Freight markets for supramax and ultramax bulkers have seen a marked downturn over the past few weeks, but Belships should be able to keep returning cash to shareholders, according to its chief executive. Average supramax rates hit an 11-year high of $39,860 per day on 21 October, but have since fallen by almost 40%, according to Baltic Exchange assessments. Lars Christian Skarsgard told TradeWinds: “Steel production and exports are down so I think there lies the main reason. Next year’s levels for an ultramax are still above $20,000 [per day], which would be twice our cash break-even so we wouldn’t complain,” he explained. “Contract coverage for next quarter is almost done so it looks like strong results for Belships can continue, including dividends,” he added.

This quarter, Belships has around 77% of its available vessel days booked at about $29,000 per day net. Its daily cash break-even is $10,500. Looking to 2022, the shipowner said it has covered about 42% of vessel days in the next four quarters at about $25,500 net per day. On Friday, Belships reported bumper profit of $35.2m, its highest net result in over eight years. This enabled the owner to distribute NOK 0.55 ($0.06) per share to shareholders, its second consecutive quarterly payment. “The market was very strong and we took delivery of six new vessels during the quarter. Also, Lighthouse contributed with another record result,” Skarsgard said.

Belships made net profit of $35.2m during the third quarter as freight markets for supramax and ultramax bulkers hit the highest levels since 2008. The net result is a significant increase compared to the loss of $4.2m in the same period last year. Lighthouse Navigation, Belships’ in-house commercial platform that handles cargo trading, contributed $23.2m of Belships’ third-quarter Ebitda of $57.1m. Net freight revenue for owned vessels was $106m during the third quarter, compared with $43.7m a year ago. Lighthouse Navigation, the in-house commercial platform that handles cargo trading, has proven to be Belships’ secret weapon. The platform, of which Belships owns 50.01%, became part of the company through the shipowner’s merger with Frode Teigen’s Lighthouse Group in early 2019. The commercial platform was based in Bangkok up until 2020, when Belships added a new Lighthouse desk at its headquarters in Oslo.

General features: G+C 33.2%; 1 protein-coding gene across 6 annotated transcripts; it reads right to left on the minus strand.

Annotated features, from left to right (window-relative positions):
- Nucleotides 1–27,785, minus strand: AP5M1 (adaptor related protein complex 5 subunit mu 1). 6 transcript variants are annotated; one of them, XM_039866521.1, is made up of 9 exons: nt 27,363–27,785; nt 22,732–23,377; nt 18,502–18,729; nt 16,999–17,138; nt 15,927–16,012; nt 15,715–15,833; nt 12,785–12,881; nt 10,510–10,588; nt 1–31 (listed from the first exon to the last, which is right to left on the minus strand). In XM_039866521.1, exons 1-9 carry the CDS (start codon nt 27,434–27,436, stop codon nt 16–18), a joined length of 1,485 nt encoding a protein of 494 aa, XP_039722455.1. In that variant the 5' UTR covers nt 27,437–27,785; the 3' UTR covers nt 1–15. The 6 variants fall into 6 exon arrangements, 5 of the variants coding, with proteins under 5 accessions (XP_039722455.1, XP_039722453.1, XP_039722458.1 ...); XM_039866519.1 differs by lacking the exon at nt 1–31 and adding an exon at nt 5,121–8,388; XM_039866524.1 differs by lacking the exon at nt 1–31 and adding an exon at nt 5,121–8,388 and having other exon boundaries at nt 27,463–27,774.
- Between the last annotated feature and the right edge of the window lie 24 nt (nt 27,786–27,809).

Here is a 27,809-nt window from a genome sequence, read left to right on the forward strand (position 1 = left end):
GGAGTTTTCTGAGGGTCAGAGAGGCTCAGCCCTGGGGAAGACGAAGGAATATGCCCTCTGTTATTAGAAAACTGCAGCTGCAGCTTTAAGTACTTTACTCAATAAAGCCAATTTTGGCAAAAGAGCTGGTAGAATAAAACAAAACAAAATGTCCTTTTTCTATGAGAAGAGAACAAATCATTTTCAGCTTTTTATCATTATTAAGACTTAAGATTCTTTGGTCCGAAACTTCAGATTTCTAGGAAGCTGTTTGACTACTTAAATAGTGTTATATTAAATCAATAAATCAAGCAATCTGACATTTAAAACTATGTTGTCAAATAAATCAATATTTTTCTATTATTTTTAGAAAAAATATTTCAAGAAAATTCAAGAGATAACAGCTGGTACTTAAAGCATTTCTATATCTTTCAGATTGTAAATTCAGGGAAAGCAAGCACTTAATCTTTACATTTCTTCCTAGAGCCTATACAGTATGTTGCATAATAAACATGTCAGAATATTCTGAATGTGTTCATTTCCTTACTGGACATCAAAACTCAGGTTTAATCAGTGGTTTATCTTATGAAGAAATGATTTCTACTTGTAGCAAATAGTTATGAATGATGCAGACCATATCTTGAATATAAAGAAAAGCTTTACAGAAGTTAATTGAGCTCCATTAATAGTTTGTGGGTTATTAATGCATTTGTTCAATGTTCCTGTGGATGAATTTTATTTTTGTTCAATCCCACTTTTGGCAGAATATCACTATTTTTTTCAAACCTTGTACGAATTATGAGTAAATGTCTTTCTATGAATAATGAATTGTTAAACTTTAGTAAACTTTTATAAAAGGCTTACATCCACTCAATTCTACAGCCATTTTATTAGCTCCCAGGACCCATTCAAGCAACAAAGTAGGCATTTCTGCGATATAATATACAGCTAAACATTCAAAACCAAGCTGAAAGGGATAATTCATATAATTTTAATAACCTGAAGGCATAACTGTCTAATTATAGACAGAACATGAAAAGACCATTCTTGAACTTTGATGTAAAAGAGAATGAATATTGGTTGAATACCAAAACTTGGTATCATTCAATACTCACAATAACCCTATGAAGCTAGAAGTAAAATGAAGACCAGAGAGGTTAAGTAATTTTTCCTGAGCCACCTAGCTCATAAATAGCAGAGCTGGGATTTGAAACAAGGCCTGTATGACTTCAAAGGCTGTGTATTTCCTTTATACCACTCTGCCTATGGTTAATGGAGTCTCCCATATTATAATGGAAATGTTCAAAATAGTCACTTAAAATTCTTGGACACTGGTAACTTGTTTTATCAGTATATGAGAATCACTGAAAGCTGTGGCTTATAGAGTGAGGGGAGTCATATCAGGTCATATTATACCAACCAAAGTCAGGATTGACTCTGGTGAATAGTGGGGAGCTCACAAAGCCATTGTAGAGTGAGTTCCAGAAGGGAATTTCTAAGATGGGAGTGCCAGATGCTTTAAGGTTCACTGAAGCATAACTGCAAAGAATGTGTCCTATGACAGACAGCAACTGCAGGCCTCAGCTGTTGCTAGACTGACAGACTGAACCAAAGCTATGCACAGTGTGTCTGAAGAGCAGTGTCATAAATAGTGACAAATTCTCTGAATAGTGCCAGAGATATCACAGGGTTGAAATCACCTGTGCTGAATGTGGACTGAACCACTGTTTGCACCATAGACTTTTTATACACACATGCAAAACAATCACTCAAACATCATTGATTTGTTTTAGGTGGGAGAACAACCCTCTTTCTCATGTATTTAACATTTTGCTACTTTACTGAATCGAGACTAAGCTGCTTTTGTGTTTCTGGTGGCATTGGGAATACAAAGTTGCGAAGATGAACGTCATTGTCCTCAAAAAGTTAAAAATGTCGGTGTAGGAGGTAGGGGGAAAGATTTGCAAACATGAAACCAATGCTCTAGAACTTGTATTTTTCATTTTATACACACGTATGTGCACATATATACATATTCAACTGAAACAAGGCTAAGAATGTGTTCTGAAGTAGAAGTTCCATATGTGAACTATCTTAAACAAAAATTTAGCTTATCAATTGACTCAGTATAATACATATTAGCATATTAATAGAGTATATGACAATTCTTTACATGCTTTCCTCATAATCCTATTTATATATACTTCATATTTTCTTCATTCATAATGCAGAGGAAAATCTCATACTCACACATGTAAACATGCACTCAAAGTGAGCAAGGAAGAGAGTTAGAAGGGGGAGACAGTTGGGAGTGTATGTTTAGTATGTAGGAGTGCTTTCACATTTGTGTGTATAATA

Belships’ expanded fleet, which now numbers 30 supramax and ultramax bulkers, meant it had 25% more active days compared to a year ago. Belships reported its third-quarter results as the 2021 United Nations Climate Change Conference (COP26) was winding up and just ahead of the next meeting of the International Maritime Organization’s Marine Environment Protection Committee.

Shipping has set a course for decarbonization and — as some of the outcomes from COP26 have shown — pressure is building on bulker owners to be more green. “We are supportive to governments taking action. Strong, clear and quick carbon regulation would be the best. I just hope it won’t be vague and dragged out,” Skarsgard said of Belships’ stance. “We have been focused on building the best possible fleet available today. And then we expect over the next couple of years to experiment into new fuel mixes and designs for newbuilds or retrofits,” he said of Belships’ strategy.

The company has largely opted for vessels of up to five years old or for newbuilding resales in its sale-and-purchase activity to date. The owner has acquired 19 bulkers and sold six of its oldest ships over the past couple of years.